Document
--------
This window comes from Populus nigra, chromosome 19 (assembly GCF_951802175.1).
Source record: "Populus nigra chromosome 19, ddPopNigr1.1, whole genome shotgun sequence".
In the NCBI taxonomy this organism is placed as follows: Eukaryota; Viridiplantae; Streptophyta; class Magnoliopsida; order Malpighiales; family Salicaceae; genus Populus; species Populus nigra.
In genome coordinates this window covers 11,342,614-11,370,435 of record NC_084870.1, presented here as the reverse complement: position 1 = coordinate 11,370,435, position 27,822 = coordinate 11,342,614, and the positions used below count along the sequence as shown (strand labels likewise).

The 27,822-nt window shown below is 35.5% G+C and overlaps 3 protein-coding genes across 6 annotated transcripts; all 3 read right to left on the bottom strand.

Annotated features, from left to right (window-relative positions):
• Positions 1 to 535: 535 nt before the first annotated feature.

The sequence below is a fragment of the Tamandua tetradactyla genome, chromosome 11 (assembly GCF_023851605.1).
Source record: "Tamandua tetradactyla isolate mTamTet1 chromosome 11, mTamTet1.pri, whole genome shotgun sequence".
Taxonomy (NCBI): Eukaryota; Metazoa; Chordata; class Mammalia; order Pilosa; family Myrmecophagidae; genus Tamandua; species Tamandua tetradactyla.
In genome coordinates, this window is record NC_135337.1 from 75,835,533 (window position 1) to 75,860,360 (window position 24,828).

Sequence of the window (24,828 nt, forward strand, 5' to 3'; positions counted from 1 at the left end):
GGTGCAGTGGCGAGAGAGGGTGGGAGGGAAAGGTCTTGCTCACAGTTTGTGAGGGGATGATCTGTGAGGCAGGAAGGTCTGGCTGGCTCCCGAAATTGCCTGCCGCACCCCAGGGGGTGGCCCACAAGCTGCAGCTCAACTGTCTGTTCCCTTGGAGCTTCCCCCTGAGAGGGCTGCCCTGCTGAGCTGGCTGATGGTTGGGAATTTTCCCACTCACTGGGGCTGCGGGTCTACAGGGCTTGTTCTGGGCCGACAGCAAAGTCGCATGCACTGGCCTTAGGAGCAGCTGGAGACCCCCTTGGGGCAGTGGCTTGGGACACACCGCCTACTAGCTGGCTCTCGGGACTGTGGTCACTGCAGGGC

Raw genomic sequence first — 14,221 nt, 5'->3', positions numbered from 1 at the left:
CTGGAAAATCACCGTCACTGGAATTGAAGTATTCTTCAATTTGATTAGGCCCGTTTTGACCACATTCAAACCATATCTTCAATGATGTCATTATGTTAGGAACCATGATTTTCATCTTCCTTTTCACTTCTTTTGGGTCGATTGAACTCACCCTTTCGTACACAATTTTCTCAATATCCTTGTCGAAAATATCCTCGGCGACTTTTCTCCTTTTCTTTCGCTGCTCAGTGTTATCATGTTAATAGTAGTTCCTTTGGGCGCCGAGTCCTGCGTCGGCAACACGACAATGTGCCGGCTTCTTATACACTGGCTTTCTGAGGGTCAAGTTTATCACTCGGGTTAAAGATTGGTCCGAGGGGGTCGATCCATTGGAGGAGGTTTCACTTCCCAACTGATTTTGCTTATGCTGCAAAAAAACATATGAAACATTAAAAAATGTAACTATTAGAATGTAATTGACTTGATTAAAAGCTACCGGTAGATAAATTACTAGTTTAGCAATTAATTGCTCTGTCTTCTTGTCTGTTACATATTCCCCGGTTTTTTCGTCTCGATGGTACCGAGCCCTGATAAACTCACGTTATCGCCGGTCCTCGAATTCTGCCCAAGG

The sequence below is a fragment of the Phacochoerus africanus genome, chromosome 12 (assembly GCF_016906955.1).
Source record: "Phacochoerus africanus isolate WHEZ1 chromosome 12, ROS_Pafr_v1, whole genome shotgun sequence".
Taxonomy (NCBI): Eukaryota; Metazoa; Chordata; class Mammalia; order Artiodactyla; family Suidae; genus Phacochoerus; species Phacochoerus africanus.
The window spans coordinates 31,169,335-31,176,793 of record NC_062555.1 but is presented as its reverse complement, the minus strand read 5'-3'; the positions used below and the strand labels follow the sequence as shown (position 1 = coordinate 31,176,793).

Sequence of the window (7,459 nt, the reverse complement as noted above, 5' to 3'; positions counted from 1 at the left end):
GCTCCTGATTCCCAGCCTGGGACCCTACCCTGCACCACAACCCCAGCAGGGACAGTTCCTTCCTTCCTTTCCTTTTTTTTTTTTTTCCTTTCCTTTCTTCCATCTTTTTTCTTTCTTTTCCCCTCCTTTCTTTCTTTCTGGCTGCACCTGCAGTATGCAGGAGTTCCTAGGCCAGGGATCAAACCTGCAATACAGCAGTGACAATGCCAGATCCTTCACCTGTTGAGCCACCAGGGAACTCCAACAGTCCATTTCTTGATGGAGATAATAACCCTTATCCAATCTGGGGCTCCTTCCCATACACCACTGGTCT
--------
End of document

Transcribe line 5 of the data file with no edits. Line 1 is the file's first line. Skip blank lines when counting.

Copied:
The 27,822-nt window shown below is 35.5% G+C and overlaps 3 protein-coding genes across 6 annotated transcripts; all 3 read right to left on the bottom strand.